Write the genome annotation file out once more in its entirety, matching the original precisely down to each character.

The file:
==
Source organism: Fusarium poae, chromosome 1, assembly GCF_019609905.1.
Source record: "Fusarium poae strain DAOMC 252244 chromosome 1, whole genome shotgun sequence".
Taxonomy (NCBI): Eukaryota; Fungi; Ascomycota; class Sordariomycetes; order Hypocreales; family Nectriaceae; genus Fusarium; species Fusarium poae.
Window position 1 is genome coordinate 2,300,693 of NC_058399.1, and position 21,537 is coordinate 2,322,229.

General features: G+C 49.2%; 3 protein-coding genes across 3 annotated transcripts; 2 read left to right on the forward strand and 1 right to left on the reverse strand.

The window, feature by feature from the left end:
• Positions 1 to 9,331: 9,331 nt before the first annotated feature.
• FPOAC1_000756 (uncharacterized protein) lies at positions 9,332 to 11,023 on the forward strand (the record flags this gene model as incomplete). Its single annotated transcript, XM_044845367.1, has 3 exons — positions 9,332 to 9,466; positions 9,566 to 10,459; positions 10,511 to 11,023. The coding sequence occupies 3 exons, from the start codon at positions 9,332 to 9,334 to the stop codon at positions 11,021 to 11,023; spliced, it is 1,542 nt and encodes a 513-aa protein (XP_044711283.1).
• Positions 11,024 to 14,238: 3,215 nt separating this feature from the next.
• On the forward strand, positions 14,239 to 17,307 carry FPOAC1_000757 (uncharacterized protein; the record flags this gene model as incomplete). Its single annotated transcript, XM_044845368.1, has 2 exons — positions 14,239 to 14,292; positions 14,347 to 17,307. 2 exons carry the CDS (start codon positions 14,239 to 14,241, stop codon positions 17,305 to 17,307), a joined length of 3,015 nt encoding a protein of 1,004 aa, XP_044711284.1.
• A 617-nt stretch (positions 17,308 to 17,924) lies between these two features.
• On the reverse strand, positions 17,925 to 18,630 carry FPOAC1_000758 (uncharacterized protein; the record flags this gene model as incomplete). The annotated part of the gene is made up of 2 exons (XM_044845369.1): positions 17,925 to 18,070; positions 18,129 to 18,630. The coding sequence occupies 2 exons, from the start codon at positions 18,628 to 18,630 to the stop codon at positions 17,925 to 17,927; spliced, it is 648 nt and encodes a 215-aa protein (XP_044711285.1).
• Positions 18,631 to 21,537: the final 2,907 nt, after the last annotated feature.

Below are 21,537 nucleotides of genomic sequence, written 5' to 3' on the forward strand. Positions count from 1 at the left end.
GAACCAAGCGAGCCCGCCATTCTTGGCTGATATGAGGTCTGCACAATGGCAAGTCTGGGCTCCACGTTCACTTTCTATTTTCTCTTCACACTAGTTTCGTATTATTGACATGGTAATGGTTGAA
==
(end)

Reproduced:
Source organism: Fusarium poae, chromosome 1, assembly GCF_019609905.1.
Source record: "Fusarium poae strain DAOMC 252244 chromosome 1, whole genome shotgun sequence".
Taxonomy (NCBI): Eukaryota; Fungi; Ascomycota; class Sordariomycetes; order Hypocreales; family Nectriaceae; genus Fusarium; species Fusarium poae.
Window position 1 is genome coordinate 2,300,693 of NC_058399.1, and position 21,537 is coordinate 2,322,229.

General features: G+C 49.2%; 3 protein-coding genes across 3 annotated transcripts; 2 read left to right on the forward strand and 1 right to left on the reverse strand.

The window, feature by feature from the left end:
• Positions 1 to 9,331: 9,331 nt before the first annotated feature.
• FPOAC1_000756 (uncharacterized protein) lies at positions 9,332 to 11,023 on the forward strand (the record flags this gene model as incomplete). Its single annotated transcript, XM_044845367.1, has 3 exons — positions 9,332 to 9,466; positions 9,566 to 10,459; positions 10,511 to 11,023. The coding sequence occupies 3 exons, from the start codon at positions 9,332 to 9,334 to the stop codon at positions 11,021 to 11,023; spliced, it is 1,542 nt and encodes a 513-aa protein (XP_044711283.1).
• Positions 11,024 to 14,238: 3,215 nt separating this feature from the next.
• On the forward strand, positions 14,239 to 17,307 carry FPOAC1_000757 (uncharacterized protein; the record flags this gene model as incomplete). Its single annotated transcript, XM_044845368.1, has 2 exons — positions 14,239 to 14,292; positions 14,347 to 17,307. 2 exons carry the CDS (start codon positions 14,239 to 14,241, stop codon positions 17,305 to 17,307), a joined length of 3,015 nt encoding a protein of 1,004 aa, XP_044711284.1.
• A 617-nt stretch (positions 17,308 to 17,924) lies between these two features.
• On the reverse strand, positions 17,925 to 18,630 carry FPOAC1_000758 (uncharacterized protein; the record flags this gene model as incomplete). The annotated part of the gene is made up of 2 exons (XM_044845369.1): positions 17,925 to 18,070; positions 18,129 to 18,630. The coding sequence occupies 2 exons, from the start codon at positions 18,628 to 18,630 to the stop codon at positions 17,925 to 17,927; spliced, it is 648 nt and encodes a 215-aa protein (XP_044711285.1).
• Positions 18,631 to 21,537: the final 2,907 nt, after the last annotated feature.

Below are 21,537 nucleotides of genomic sequence, written 5' to 3' on the forward strand. Positions count from 1 at the left end.
GAACCAAGCGAGCCCGCCATTCTTGGCTGATATGAGGTCTGCACAATGGCAAGTCTGGGCTCCACGTTCACTTTCTATTTTCTCTTCACACTAGTTTCGTATTATTGACATGGTAATGGTTGAA